Six months passed since my trip to Tunisia where I visited sand dunes of Sahara. It was time to see some sand again. I recalled a great photo of tall sand dunes somewhere in the Death Valley that I had seen on a photography forum a long long time ago. So I googled the dunes of Death Valley and identified them as Eureka Valley Sand Dunes. Next to Valley of Fire that was recommended to me by my friend Roman, they became one of the destinations of my New Year's road trip.
Gallery of my favorite photos
It was still almost dark when I left. I had a long drive ahead - I figured it would take almost 9 hours to get to the sand dunes. I crossed a very dry winter Sierra and drove down on the east side to Big Pine. A few miles east from there, I turned right from Hwy 168 onto Death Valley Road. The road gradually rises from 3900ft to 7600ft on its way across Inyo Mountains. There was snow on the pass. On the way down, the road passes aptly named Joshua Flats with abundant clusters of Joshua trees. The pavement ends at mile 29 shortly after the road reaches Eureka Valley. It is another 8 miles on a fairly good dirt road to a fork, and another 9 miles on a narrower road from there to the dunes. This last section has significant washboarding and I felt sorry for my Mazda, but I could see my destination the whole way. I set up my tent at a primitive campground near the edge of the dunes.
|Oak tree||Road toward June Lakes||Death Valley Road sign||Warning sign||View back toward the Sierra||Snowy pass|
|Joshua tree||Joshua tree||Narrowing valley||Eureka Valley||Ran out of paved road||Information at the junction|
|Approaching the dunes||Mazda on vacation|
The dunes were an impressive sight from the campsite. They rise 680 feet above the valley, making them almost as tall as Great Sand Dunes in Colorado. The setting is also familiar with mountains rising behind the dunes. The mountains of Last Chance Range reach over 7,000 feet next to the sand dunes and top out at 8,647 ft a little farther away, quite a ways up from the bottom of the valley around the dunes at 2,900 ft..
Stopping often to take photos, it took me some time to get to the top of the highest ridge. Calm weather of an unseasonably dry winter created one issue for my photography - the ridges were covered with tracks. I waited for the sun to set before heading down. It was almost dark when I reached the campsite. The temperature quickly dipped toward freezing and I hung out outside only long enough to see thousands of stars visible from this very dark location.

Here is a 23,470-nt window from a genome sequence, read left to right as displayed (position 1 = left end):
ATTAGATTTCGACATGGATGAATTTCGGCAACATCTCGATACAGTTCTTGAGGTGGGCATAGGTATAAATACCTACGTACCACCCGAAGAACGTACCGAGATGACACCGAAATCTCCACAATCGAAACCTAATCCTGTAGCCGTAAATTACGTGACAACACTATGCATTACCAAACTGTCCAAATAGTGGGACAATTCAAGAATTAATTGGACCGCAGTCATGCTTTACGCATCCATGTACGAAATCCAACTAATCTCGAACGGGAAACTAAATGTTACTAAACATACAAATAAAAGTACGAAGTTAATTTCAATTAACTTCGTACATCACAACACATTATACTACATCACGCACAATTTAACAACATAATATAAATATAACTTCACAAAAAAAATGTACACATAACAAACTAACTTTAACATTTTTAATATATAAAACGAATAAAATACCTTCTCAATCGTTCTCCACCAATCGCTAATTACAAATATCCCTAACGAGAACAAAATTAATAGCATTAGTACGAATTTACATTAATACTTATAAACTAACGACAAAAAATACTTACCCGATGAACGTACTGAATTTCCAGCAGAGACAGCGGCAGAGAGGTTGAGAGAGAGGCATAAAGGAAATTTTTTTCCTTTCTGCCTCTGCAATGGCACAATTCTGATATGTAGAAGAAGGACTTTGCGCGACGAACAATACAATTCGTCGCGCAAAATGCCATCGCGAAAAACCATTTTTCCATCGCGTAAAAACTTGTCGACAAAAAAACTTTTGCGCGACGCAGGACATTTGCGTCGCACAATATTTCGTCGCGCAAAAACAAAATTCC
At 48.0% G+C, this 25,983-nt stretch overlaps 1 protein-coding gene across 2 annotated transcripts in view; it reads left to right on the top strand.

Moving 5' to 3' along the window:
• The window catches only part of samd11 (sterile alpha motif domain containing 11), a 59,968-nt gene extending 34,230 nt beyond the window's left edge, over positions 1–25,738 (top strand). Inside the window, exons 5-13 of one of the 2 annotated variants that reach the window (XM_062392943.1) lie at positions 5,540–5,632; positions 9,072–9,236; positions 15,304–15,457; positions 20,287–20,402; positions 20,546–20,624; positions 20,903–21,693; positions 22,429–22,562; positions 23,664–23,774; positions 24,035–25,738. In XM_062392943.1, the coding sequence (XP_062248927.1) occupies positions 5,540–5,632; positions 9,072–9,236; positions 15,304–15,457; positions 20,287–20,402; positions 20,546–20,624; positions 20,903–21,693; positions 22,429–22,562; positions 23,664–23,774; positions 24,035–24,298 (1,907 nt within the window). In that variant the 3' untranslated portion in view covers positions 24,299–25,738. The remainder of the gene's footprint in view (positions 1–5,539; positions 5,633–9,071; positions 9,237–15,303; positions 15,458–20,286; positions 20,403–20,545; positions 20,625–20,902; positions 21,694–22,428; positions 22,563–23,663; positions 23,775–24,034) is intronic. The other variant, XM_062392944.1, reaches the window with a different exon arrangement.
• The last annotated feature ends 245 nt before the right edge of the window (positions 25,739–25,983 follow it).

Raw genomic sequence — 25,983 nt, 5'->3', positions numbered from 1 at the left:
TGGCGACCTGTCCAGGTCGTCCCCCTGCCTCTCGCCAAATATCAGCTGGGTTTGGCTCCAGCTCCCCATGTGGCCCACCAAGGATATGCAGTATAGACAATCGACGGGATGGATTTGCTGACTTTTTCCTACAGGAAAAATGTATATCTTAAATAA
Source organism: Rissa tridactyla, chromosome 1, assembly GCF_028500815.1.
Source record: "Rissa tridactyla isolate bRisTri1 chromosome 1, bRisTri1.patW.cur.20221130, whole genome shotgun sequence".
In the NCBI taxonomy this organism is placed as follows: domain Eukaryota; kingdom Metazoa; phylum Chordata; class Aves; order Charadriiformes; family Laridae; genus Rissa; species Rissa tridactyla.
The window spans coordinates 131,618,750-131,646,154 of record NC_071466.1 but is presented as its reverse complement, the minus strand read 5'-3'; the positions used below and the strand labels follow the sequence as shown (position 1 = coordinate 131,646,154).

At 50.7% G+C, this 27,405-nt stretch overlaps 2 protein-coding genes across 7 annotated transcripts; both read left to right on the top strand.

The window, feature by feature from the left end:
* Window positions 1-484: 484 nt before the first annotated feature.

I left the tent a half an hour before sunrise and walked behind the dunes to reach an area I was hoping would have fewer tracks. I reached the main ridge shortly after the first sun rays hit the dunes. I found I was only partially successful at finding pristine sand as some people have walked the entire length of the main ridge and windless conditions preserved the tracks quite well. I spent a great morning there nevertheless, enjoying the play of light and shadows on the dunes.
I returned to the camp around 11 and sat out the midday hours. I watched people climbing toward the main ridge. They looked like ants compared to the mountain of sand. An otherwise quiet scenery was interrupted several times by a roar of jet engines. It was strange to see Navy strikers, F/A-18 Super Hornets, flying above the desert. From zoomed-in versions of the photos, I later identified them as the Vampires from the VX-9 squadron, an airtest and evaluation squadron based in China Lake, California. They flew in from the north, flying low, and made a sharp high speed turn before Last Chance Range mountains for a nice display of what the aircraft can do.
|Approaching F-18||Fly-by||Super Hornet||Level flight||One of the vampires||Super Hornet circling Eureka Dunes|
|Another visitor - a jeep|
I came out later in the afternoon for another outing in the dunes. It was calm and quiet After the sun set, I drove away thinking that I would be back to this desolate remote place again.